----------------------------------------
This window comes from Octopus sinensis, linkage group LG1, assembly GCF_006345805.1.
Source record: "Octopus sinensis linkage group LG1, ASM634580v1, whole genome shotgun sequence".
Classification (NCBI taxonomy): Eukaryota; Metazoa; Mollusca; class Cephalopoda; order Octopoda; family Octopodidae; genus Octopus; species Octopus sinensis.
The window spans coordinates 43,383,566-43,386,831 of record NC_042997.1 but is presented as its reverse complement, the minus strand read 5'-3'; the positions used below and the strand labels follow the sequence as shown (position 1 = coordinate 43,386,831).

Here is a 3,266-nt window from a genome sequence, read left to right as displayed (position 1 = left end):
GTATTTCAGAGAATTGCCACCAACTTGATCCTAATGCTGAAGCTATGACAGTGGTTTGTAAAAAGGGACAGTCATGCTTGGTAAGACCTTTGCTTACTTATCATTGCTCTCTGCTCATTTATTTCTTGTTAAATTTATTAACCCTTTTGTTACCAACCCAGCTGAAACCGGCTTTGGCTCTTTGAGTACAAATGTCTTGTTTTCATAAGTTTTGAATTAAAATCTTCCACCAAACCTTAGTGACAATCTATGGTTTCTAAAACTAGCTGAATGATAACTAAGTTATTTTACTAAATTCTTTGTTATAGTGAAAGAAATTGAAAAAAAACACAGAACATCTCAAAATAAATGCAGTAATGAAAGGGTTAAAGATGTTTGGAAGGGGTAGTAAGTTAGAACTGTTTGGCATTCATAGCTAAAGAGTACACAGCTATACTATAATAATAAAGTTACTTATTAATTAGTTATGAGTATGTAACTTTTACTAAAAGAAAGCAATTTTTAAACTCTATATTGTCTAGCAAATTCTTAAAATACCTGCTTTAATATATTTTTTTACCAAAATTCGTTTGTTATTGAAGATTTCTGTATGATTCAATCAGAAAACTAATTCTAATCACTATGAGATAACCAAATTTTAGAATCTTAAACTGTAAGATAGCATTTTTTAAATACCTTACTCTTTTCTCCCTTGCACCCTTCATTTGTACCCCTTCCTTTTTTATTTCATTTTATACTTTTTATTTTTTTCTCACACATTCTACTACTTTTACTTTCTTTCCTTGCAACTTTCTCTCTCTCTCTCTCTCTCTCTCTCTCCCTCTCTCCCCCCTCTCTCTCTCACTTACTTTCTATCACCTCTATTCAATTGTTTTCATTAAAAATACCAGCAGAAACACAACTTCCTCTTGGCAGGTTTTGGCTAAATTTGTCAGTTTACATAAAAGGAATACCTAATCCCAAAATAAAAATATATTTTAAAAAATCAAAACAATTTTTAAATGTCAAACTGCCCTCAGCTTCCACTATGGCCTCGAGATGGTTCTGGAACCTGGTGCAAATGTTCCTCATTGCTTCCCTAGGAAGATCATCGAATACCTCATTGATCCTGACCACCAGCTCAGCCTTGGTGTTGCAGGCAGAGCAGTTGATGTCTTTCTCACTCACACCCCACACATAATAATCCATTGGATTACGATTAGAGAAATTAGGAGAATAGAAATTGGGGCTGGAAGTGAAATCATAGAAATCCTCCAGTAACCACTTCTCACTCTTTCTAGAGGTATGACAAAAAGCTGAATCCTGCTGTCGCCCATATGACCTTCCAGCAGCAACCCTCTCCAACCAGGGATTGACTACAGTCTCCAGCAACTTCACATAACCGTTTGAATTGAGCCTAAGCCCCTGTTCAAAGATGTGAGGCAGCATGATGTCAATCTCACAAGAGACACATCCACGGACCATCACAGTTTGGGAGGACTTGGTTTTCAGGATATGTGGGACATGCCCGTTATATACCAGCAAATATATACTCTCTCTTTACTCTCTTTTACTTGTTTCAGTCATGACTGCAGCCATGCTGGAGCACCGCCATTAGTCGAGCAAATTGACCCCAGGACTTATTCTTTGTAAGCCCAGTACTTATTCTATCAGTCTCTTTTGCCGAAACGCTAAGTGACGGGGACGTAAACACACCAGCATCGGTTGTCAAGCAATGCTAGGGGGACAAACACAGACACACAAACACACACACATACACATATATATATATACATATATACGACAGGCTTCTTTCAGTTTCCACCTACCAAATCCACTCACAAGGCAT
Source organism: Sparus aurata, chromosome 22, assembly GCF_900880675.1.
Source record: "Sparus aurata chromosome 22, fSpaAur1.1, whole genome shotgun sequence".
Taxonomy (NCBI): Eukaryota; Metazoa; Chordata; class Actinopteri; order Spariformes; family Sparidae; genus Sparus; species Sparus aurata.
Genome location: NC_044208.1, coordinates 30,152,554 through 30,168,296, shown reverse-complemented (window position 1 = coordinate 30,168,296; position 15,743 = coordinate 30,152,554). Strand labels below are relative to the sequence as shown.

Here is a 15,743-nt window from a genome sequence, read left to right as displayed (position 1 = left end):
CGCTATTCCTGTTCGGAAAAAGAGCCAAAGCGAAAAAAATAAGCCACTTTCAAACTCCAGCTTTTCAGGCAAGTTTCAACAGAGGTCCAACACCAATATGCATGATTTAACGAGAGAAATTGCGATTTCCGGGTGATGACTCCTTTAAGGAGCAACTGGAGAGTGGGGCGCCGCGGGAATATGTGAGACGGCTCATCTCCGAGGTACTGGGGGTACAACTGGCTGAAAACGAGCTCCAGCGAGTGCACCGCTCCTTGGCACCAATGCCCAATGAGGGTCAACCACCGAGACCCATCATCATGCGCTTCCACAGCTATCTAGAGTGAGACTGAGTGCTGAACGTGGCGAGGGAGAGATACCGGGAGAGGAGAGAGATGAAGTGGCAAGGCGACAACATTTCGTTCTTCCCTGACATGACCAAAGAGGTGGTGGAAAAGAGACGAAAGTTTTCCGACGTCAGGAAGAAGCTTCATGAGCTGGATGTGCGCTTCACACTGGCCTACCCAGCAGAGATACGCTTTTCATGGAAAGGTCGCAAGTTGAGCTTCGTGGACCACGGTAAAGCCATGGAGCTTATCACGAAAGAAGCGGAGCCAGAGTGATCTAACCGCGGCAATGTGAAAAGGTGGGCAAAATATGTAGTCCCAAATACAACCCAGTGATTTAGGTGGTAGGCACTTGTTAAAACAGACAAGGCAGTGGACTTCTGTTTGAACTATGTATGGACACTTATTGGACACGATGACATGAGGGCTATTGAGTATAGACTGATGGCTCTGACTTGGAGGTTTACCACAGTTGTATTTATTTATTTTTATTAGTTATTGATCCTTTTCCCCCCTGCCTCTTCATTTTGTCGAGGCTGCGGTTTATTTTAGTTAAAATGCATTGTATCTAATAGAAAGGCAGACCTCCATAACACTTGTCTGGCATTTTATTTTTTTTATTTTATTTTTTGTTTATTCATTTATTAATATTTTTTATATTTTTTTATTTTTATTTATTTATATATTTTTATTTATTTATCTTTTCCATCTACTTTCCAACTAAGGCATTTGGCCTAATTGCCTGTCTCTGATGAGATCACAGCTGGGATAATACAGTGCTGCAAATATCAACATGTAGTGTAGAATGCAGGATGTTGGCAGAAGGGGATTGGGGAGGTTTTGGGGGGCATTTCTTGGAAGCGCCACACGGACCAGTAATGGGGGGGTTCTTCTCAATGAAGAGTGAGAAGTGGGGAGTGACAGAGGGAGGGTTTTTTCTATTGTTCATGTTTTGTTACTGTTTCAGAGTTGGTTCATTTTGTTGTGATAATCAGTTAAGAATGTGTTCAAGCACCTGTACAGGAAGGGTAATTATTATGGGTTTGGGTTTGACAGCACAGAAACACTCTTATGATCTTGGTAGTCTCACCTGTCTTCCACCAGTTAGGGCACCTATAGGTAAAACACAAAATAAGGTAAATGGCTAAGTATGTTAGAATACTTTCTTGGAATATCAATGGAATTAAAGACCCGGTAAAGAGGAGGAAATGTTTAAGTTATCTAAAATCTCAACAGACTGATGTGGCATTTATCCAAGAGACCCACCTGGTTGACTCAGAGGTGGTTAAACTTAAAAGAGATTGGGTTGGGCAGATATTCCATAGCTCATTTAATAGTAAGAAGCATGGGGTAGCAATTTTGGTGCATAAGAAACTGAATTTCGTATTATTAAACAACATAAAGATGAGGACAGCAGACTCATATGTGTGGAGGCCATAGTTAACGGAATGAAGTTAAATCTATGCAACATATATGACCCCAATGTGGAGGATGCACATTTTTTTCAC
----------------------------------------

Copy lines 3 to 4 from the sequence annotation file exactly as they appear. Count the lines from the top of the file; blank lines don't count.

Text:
Classification (NCBI taxonomy): Eukaryota; Metazoa; Mollusca; class Cephalopoda; order Octopoda; family Octopodidae; genus Octopus; species Octopus sinensis.
The window spans coordinates 43,383,566-43,386,831 of record NC_042997.1 but is presented as its reverse complement, the minus strand read 5'-3'; the positions used below and the strand labels follow the sequence as shown (position 1 = coordinate 43,386,831).